When Democratic front-runner Hillary Rodham Clinton is asked on the campaign trail what her husband would do in the unprecedented role of "first laddy," she suggests that he'd serve as a kind of goodwill ambassador to the world.
The answer is decent, but the question is strange because he already has a demanding job: He's the head of the William J. Clinton Foundation, which tries to make a serious dent in such problems as climate change, HIV/AIDS and Third World poverty. And he shows no signs of wanting to quit.
Typically, ex-presidents make money on the lecture circuit while finishing the fundraising for their presidential libraries. In fact, they can start the fundraising in office, without being subject to the usual campaign finance rules. President Bush, for example, is busying himself raising half a billion dollars for his post-presidency, with, no doubt, much of that coming from individuals interested in influencing public policy. Not only can this money be collected in unlimited sums, there's no disclosure of who is doing the giving.
To close this wildly inappropriate loophole, Hillary Clinton is sponsoring a bill that would mandate disclosure of financial contributions made to sitting presidents' presidential libraries. It's a good idea. Her husband, in turn, has done her one better by promising that, should she become president and her bill be passed into law, he would voluntarily comply with the law's disclosure rules. After all, donors seeking to curry favor with the president could simply spread cash to the foundation controlled by her spouse.
So far so good, except for one thing.
Disclosing who's contributing to Bill Clinton's foundation after his wife wins the election would be about four years too late. The voters ought to have this information before the election, when it could still make a difference. Indeed, we really ought to find out who his donors are before the nomination is settled.
If the former president wants his gesture of transparency to be taken seriously, he ought to disclose right away. After all, by sponsoring a law to mandate disclosure of donations to presidential foundations and agreeing that Bill would voluntarily comply, the Clintons have already conceded the key points of principle.
And it's impossible to view the Clinton Foundation and the Hillary Clinton campaign as entirely separate enterprises. Bill is, naturally, one of Hillary's key surrogates on the campaign trail. The Clinton Global Initiative's annual meeting last week in New York City featured such key Hillary advisors as former Treasury Secretary Lawrence Summers and retired Gen. Wesley Clark. Peter Daou, who helps the Clinton campaign with online communications, used to have the same job at the Clinton Foundation. And Ira Magaziner, once the point man on Hillary's healthcare plan, is now the top staffer at the foundation.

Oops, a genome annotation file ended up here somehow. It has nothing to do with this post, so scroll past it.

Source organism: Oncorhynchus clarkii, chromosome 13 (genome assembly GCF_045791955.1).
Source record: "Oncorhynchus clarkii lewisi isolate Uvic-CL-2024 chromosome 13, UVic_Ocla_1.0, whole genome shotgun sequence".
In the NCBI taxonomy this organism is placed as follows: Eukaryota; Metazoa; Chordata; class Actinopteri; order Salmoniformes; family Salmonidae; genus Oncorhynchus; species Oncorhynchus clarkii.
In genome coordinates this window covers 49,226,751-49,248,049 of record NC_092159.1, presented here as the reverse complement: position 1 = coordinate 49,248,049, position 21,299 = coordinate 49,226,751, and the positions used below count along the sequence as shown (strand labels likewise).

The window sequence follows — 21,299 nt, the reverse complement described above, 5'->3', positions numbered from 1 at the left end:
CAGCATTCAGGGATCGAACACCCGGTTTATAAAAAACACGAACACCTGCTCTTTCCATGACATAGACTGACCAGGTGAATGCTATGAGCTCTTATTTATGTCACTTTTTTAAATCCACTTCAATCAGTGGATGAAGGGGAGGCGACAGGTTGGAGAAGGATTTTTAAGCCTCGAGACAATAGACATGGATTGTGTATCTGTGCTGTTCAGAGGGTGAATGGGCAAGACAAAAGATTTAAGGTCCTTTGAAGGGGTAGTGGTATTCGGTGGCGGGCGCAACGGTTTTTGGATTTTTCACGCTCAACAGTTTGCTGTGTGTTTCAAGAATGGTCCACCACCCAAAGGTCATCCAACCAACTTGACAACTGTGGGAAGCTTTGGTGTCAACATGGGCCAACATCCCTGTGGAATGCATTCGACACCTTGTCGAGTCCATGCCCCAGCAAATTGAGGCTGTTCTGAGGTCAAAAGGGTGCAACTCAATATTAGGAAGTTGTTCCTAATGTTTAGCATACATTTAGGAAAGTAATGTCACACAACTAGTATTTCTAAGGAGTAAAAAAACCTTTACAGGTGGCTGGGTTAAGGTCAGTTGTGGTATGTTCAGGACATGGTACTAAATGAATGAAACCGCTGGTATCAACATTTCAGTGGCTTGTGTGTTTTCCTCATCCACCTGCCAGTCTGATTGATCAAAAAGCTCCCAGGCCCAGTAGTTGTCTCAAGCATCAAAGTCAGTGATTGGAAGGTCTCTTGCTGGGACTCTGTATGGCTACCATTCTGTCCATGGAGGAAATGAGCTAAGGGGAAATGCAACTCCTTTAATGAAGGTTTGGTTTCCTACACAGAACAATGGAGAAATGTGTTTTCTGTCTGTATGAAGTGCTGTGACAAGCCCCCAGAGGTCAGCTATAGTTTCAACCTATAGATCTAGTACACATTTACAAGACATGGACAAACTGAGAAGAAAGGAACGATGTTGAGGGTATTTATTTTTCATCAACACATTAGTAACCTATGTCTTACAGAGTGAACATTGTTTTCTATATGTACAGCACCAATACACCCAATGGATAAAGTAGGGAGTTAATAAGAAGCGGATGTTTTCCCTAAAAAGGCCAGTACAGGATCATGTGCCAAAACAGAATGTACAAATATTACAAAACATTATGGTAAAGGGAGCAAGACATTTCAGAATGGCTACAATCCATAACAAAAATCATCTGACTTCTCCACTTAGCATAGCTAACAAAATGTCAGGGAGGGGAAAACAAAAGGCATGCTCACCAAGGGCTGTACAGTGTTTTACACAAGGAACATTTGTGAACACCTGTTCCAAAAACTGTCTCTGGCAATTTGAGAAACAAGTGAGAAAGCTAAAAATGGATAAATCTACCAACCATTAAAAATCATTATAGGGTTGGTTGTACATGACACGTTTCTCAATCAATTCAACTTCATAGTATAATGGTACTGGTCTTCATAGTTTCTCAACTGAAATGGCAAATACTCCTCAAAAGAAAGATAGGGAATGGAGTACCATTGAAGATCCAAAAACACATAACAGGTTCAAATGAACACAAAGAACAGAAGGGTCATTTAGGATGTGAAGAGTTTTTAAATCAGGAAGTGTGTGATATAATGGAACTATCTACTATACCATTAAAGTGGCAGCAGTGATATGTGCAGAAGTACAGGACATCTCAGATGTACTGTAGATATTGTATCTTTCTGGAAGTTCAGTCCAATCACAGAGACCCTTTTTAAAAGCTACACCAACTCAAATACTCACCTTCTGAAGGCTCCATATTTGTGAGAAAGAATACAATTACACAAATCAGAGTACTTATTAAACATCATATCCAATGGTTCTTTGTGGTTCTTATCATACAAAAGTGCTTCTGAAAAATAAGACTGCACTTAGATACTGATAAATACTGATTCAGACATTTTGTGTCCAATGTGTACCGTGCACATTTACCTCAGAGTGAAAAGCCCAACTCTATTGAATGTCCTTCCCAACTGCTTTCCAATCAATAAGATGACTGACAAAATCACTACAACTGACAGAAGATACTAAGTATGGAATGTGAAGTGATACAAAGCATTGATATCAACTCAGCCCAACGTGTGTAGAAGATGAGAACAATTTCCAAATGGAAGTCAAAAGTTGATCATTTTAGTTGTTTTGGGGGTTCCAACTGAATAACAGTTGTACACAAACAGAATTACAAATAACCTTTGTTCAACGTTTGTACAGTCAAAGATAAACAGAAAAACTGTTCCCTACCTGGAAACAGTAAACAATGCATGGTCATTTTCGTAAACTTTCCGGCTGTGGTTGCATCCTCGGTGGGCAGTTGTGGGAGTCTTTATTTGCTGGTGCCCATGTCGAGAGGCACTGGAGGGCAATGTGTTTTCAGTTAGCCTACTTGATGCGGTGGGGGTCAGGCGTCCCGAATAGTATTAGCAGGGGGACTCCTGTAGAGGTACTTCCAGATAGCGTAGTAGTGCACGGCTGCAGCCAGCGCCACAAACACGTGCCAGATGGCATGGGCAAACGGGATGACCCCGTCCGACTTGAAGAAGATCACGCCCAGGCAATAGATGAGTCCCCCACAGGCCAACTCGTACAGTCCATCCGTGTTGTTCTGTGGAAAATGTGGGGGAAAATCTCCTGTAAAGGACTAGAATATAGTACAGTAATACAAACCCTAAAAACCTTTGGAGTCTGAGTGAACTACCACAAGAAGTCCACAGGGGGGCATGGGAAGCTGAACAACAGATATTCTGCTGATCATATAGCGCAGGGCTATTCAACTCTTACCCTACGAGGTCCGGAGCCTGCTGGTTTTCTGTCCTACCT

There's nothing improper about any of this. One expects a married couple to know the same people, and the Clinton campaign isn't shy about pointing out that it has the most experienced team in the field precisely because of its ties to the former Clinton administration. But because it's presumed that big-dollar donors to the Clinton Foundation are gaining access to and some measure of influence with the foundation's top dog, is it such a stretch to think that might extend to his White House-seeking wife as well?
Because the Clinton Foundation doesn't disclose its backers, there's no way to tell exactly what's at stake. The Global Initiative's annual meeting, however, displayed a list of sponsors that included purely charitable outfits such as the Rockefeller Foundation, but also Pfizer, a major player in the heavily regulated pharmaceutical industry and a firm whose bottom line could be greatly influenced by a future Clinton administration's policies.
Microsoft, another sponsor, was actually targeted for breakup by Clinton's Justice Department, only to see the suit dropped when the Bush administration came to power.
What's more, presidential foundations -- unlike political campaigns -- can accept contributions from foreign citizens and even foreign governments. So, although Hillary Clinton is barred from cashing a $100 check from David Beckham, on the theory that he might be attempting to undermine U.S. sovereignty (or force decent Americans to play soccer), Bill is free to have his annual meeting co-sponsored by the country of Oman, whose interests surely don't overlap 100% with those of the U.S.
Most likely, those companies (and one sultanate) that wanted their names on a poster outside the Global Initiative meeting rooms weren't after anything more insidious than a little good publicity. The donors to worry about are the ones who aren't eager to brag about their generosity.
To know whether such worries are warranted, we need to know who the donors are, and we need to know now -- before it's too late.
Matthew Yglesias is an associate editor of the Atlantic Monthly. matthewyglesias.theatlantic.com